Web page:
Researchers from the University of Toronto have done something amazing: they have transformed used cooking oil into a practical and inexpensive 3D printing resin.
The resins typically used by today’s SLA & DLP 3D printers are photopolymer liquids, which react when exposed to UV light at certain frequencies. Resins are available in many forms, and can often be found mixed with other building materials such as ceramics or even metals.
There are big challenges with today’s 3D printer resins, however.
One is that they are usually priced very high. Some time ago we spoke with one of the few actual manufacturers of photopolymer resin (virtually all of what you see for sale is re-labeled product from these few manufacturers). We learned that resin can be manufactured at costs as low as US$10 per liter, some 20X less expensive than some sources charge for their marked-up resin.
Some of that pricing is due to the monopoly effect, where the resin machine is designed to accept only resin from the manufacturer. But resin prices are still pretty high in other cases, too.
Cooking Oil Resin
The University of Toronto breakthrough could change the pricing equation, however.
They have managed to convert a quantity of leftover cooking oil from a local McDonald’s restaurant into usable 3D printer resin. They explain what happened:
“<The> team used a straightforward one-step chemical process in the lab, using about one litre of used cooking oil to make 420 millilitres of resin. The resin was then used to print a plastic butterfly that showed features down to 100 micrometres and was structurally and thermally stable, meaning it wouldn’t crumble or melt above room temperature.”
Recycling Cooking Oil
I’ve heard of cooking oil being recycled for different uses, including making diesel fuel, and I’ve personally encountered a vehicle powered by cooking oil, as seen here. This Zamboni (a device for recoating ice rinks) runs entirely on cooking oil collected from local restaurants. It’s a bit of an experience skating behind it as it rolls along the ice, because it smells very strongly of French fries.
Here the UofT researchers have found a way to transform the oil into something quite practical. They have been able to 3D print objects using what appears to be a standard desktop resin 3D printer, and the prints seem to be of good quality.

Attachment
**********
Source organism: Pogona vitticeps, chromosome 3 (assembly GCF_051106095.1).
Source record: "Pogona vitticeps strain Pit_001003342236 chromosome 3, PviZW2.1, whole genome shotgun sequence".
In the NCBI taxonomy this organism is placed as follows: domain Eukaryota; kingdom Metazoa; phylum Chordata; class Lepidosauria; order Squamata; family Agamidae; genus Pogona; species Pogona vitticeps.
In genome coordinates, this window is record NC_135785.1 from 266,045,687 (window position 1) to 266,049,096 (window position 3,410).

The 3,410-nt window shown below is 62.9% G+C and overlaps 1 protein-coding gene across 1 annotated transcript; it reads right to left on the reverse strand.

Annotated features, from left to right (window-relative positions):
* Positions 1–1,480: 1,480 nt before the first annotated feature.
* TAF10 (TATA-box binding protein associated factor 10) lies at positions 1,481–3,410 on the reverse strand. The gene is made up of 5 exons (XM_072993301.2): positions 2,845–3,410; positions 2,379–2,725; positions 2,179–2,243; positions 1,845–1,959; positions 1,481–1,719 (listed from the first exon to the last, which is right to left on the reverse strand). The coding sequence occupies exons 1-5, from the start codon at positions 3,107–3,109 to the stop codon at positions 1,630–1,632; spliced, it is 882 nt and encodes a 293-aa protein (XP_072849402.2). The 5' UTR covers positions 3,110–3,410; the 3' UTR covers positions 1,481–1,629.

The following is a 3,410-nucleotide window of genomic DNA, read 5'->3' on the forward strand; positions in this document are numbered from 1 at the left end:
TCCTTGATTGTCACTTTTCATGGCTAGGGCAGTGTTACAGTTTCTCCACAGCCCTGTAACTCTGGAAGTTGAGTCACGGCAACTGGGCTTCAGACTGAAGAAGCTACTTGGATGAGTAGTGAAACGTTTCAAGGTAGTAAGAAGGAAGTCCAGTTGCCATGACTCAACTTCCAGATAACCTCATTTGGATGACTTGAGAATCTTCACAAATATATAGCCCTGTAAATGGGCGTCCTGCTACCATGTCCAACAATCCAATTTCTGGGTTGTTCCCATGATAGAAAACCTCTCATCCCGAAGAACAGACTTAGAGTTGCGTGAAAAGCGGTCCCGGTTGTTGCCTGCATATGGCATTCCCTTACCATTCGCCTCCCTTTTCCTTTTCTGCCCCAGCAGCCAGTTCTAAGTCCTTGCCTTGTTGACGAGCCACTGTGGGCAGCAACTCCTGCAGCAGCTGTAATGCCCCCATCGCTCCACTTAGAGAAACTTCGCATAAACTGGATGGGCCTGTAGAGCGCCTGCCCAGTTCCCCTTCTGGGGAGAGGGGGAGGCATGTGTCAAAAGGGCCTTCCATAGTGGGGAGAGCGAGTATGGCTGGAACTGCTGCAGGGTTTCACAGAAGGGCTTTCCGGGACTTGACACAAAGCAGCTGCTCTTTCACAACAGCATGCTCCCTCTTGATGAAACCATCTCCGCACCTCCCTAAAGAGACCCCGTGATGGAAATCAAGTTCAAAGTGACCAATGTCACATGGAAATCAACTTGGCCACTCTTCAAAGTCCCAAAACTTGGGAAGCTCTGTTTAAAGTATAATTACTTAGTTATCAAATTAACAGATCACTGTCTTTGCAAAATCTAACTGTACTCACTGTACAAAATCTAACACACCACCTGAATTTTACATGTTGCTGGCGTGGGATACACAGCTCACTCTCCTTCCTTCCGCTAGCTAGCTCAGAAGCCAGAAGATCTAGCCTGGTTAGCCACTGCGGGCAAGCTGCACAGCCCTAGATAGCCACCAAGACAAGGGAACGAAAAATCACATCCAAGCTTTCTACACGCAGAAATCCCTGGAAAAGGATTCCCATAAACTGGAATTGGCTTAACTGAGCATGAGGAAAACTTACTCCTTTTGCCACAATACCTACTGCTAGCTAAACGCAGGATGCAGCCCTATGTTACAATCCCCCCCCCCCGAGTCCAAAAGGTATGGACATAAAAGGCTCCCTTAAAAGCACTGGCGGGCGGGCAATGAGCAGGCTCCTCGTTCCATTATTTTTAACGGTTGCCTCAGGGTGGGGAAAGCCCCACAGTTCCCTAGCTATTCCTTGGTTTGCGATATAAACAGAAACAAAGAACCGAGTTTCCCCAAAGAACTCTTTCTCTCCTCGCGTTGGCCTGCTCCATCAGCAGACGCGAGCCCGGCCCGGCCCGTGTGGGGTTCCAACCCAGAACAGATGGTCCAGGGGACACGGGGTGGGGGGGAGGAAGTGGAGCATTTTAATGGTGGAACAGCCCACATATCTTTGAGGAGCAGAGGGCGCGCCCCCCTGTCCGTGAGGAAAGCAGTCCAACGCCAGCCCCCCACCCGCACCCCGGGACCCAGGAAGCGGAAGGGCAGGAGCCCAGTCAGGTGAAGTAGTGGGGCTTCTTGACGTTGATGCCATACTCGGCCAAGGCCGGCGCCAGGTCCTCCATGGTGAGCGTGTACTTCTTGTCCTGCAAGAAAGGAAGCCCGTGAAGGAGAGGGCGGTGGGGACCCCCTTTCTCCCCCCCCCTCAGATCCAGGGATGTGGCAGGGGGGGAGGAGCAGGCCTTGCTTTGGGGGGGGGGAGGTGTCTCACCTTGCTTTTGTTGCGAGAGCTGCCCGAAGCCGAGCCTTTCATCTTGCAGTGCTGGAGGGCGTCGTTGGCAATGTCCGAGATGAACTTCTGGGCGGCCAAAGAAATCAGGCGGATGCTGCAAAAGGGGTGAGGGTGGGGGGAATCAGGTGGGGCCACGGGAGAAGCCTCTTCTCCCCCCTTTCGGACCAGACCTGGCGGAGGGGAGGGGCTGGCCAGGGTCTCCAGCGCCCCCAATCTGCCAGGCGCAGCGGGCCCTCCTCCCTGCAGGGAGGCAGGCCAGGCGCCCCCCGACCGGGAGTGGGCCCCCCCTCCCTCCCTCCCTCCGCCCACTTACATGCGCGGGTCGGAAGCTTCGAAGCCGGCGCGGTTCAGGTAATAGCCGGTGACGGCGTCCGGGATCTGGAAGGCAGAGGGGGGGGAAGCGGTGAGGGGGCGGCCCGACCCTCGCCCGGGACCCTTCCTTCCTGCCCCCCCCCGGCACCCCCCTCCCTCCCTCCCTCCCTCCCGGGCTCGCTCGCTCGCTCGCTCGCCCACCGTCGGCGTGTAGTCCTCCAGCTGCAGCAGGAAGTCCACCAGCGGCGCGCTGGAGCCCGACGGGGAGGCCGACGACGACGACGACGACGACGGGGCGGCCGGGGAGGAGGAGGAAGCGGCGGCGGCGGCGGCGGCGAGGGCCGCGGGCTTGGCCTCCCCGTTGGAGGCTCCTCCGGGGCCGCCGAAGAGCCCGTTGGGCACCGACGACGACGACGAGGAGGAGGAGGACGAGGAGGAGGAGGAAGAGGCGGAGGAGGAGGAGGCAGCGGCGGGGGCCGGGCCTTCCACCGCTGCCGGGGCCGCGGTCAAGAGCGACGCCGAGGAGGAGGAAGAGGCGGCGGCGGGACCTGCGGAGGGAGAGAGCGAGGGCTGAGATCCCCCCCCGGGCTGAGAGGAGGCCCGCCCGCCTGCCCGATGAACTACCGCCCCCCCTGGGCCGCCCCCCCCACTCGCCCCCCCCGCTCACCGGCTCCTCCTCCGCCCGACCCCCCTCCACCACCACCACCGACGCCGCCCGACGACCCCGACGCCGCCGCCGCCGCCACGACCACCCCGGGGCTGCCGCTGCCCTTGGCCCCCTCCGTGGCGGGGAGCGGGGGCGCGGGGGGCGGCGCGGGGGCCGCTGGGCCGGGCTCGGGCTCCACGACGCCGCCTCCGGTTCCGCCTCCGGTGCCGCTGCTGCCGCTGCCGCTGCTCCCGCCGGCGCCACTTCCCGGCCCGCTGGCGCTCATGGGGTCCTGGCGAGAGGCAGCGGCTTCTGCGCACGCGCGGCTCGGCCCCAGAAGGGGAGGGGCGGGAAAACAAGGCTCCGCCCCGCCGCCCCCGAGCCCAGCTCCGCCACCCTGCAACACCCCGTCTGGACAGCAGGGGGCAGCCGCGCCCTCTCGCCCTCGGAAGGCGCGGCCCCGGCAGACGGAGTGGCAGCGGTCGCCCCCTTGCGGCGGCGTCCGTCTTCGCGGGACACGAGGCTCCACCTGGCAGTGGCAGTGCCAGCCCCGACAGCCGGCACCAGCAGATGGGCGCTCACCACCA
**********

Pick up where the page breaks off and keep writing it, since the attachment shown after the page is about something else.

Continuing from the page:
Cooking Oil 3D Printer Resin Benefits
There are three benefits to this approach.
First, the resulting 3D prints are entirely biodegradable, and that’s because they are literally made of fat. Nature is already very capable of consuming leftover fat, so we will never see long-lived waste from these prints.
Secondly, the oil is sourced at extremely low prices — many restaurants simply give it away because it is waste to them. The UofT researchers suggest that their process could produce usable 3D printer resin for as little as US$300 per tonne — or US$0.30 per liter. That’s a game changer, if the material is truly usable.
Finally, most of today’s 3D printer resins are toxic. Some are extremely toxic and should not be touched or breathed, and in some cases can result in horrifying blisters that require hospital care, as one individual experienced. It’s quite likely the oil-based resin is not particularly toxic.
However, I have some questions.
Cooking Oil 3D Printer Resin Potential Problems
One is whether the prints could be food safe. In order to be food safe, everything in contact with the material before and during 3D printing must also be food safe. I’m not sure that’s the case with resin 3D printers, so the production of food safe prints may be challenging.
The second issue could be the durability of the cooking oil prints. While they are definitely biodegradable, I’m wondering exactly how strong a fat-based 3D print could be. I’m also wondering about its temperature resistance. It may be that, like PLA, these 3D prints have a low glass transition temperature, which would negate their use in many scenarios.
Nevertheless, this is a very interesting step that could be built upon to possibly offer commercial resins at better price levels and with better safety features.
And I’m really wondering how these prints smell.
Via University of Toronto (Hat tip to Benjamin)